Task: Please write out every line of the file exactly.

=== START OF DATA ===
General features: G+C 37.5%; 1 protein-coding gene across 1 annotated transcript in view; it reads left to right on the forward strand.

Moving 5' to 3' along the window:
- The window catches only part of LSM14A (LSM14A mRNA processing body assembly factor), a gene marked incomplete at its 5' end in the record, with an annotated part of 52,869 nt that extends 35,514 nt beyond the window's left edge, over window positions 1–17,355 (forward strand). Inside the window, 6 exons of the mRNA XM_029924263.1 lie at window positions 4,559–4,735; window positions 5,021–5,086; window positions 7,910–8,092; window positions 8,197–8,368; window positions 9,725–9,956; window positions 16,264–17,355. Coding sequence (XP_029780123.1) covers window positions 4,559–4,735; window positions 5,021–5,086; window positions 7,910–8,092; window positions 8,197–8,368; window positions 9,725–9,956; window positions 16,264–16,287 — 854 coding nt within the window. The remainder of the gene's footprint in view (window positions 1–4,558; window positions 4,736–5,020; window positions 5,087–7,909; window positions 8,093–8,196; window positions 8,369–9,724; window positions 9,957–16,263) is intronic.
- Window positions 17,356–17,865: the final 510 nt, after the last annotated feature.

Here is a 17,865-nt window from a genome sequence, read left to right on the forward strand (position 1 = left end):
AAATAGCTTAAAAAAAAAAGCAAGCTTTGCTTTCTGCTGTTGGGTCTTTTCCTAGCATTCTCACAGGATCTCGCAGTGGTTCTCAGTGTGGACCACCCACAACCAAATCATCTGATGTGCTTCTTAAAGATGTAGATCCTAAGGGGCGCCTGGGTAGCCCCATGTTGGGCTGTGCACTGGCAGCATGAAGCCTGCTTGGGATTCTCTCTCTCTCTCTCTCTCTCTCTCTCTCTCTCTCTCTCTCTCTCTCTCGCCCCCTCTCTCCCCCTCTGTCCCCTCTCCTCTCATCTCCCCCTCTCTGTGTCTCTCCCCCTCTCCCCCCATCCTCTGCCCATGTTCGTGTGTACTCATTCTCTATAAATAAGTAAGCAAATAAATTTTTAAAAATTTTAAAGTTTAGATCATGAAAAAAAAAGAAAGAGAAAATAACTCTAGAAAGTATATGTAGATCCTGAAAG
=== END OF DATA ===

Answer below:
General features: G+C 37.5%; 1 protein-coding gene across 1 annotated transcript in view; it reads left to right on the forward strand.

Moving 5' to 3' along the window:
- The window catches only part of LSM14A (LSM14A mRNA processing body assembly factor), a gene marked incomplete at its 5' end in the record, with an annotated part of 52,869 nt that extends 35,514 nt beyond the window's left edge, over window positions 1–17,355 (forward strand). Inside the window, 6 exons of the mRNA XM_029924263.1 lie at window positions 4,559–4,735; window positions 5,021–5,086; window positions 7,910–8,092; window positions 8,197–8,368; window positions 9,725–9,956; window positions 16,264–17,355. Coding sequence (XP_029780123.1) covers window positions 4,559–4,735; window positions 5,021–5,086; window positions 7,910–8,092; window positions 8,197–8,368; window positions 9,725–9,956; window positions 16,264–16,287 — 854 coding nt within the window. The remainder of the gene's footprint in view (window positions 1–4,558; window positions 4,736–5,020; window positions 5,087–7,909; window positions 8,093–8,196; window positions 8,369–9,724; window positions 9,957–16,263) is intronic.
- Window positions 17,356–17,865: the final 510 nt, after the last annotated feature.

Here is a 17,865-nt window from a genome sequence, read left to right on the forward strand (position 1 = left end):
AAATAGCTTAAAAAAAAAAGCAAGCTTTGCTTTCTGCTGTTGGGTCTTTTCCTAGCATTCTCACAGGATCTCGCAGTGGTTCTCAGTGTGGACCACCCACAACCAAATCATCTGATGTGCTTCTTAAAGATGTAGATCCTAAGGGGCGCCTGGGTAGCCCCATGTTGGGCTGTGCACTGGCAGCATGAAGCCTGCTTGGGATTCTCTCTCTCTCTCTCTCTCTCTCTCTCTCTCTCTCTCTCTCTCTCTCTCGCCCCCTCTCTCCCCCTCTGTCCCCTCTCCTCTCATCTCCCCCTCTCTGTGTCTCTCCCCCTCTCCCCCCATCCTCTGCCCATGTTCGTGTGTACTCATTCTCTATAAATAAGTAAGCAAATAAATTTTTAAAAATTTTAAAGTTTAGATCATGAAAAAAAAAGAAAGAGAAAATAACTCTAGAAAGTATATGTAGATCCTGAAAG